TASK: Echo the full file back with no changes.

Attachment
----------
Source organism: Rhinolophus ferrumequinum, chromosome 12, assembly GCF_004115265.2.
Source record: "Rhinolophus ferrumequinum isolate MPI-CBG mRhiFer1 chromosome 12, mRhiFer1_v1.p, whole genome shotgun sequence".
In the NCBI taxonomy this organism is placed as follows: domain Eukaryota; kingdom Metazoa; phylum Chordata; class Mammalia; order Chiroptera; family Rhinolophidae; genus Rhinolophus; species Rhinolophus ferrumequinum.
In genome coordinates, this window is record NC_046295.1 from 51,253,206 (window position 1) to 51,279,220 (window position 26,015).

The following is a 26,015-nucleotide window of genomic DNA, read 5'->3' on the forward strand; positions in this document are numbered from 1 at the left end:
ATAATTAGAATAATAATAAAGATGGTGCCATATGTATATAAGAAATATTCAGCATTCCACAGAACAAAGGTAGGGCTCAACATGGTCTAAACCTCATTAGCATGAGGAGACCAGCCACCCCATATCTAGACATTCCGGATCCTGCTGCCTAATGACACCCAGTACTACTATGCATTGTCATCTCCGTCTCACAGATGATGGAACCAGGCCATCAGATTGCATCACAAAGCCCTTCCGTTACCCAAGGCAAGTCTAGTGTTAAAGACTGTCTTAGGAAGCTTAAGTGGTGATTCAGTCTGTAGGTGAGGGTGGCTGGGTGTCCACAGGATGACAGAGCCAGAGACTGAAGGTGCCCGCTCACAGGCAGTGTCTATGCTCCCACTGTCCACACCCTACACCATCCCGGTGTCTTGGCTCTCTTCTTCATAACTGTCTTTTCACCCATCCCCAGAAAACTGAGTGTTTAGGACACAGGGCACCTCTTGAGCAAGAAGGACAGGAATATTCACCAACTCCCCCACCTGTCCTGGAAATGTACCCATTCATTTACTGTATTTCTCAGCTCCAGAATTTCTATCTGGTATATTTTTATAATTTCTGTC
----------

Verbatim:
Source organism: Rhinolophus ferrumequinum, chromosome 12, assembly GCF_004115265.2.
Source record: "Rhinolophus ferrumequinum isolate MPI-CBG mRhiFer1 chromosome 12, mRhiFer1_v1.p, whole genome shotgun sequence".
In the NCBI taxonomy this organism is placed as follows: domain Eukaryota; kingdom Metazoa; phylum Chordata; class Mammalia; order Chiroptera; family Rhinolophidae; genus Rhinolophus; species Rhinolophus ferrumequinum.
In genome coordinates, this window is record NC_046295.1 from 51,253,206 (window position 1) to 51,279,220 (window position 26,015).

The following is a 26,015-nucleotide window of genomic DNA, read 5'->3' on the forward strand; positions in this document are numbered from 1 at the left end:
ATAATTAGAATAATAATAAAGATGGTGCCATATGTATATAAGAAATATTCAGCATTCCACAGAACAAAGGTAGGGCTCAACATGGTCTAAACCTCATTAGCATGAGGAGACCAGCCACCCCATATCTAGACATTCCGGATCCTGCTGCCTAATGACACCCAGTACTACTATGCATTGTCATCTCCGTCTCACAGATGATGGAACCAGGCCATCAGATTGCATCACAAAGCCCTTCCGTTACCCAAGGCAAGTCTAGTGTTAAAGACTGTCTTAGGAAGCTTAAGTGGTGATTCAGTCTGTAGGTGAGGGTGGCTGGGTGTCCACAGGATGACAGAGCCAGAGACTGAAGGTGCCCGCTCACAGGCAGTGTCTATGCTCCCACTGTCCACACCCTACACCATCCCGGTGTCTTGGCTCTCTTCTTCATAACTGTCTTTTCACCCATCCCCAGAAAACTGAGTGTTTAGGACACAGGGCACCTCTTGAGCAAGAAGGACAGGAATATTCACCAACTCCCCCACCTGTCCTGGAAATGTACCCATTCATTTACTGTATTTCTCAGCTCCAGAATTTCTATCTGGTATATTTTTATAATTTCTGTC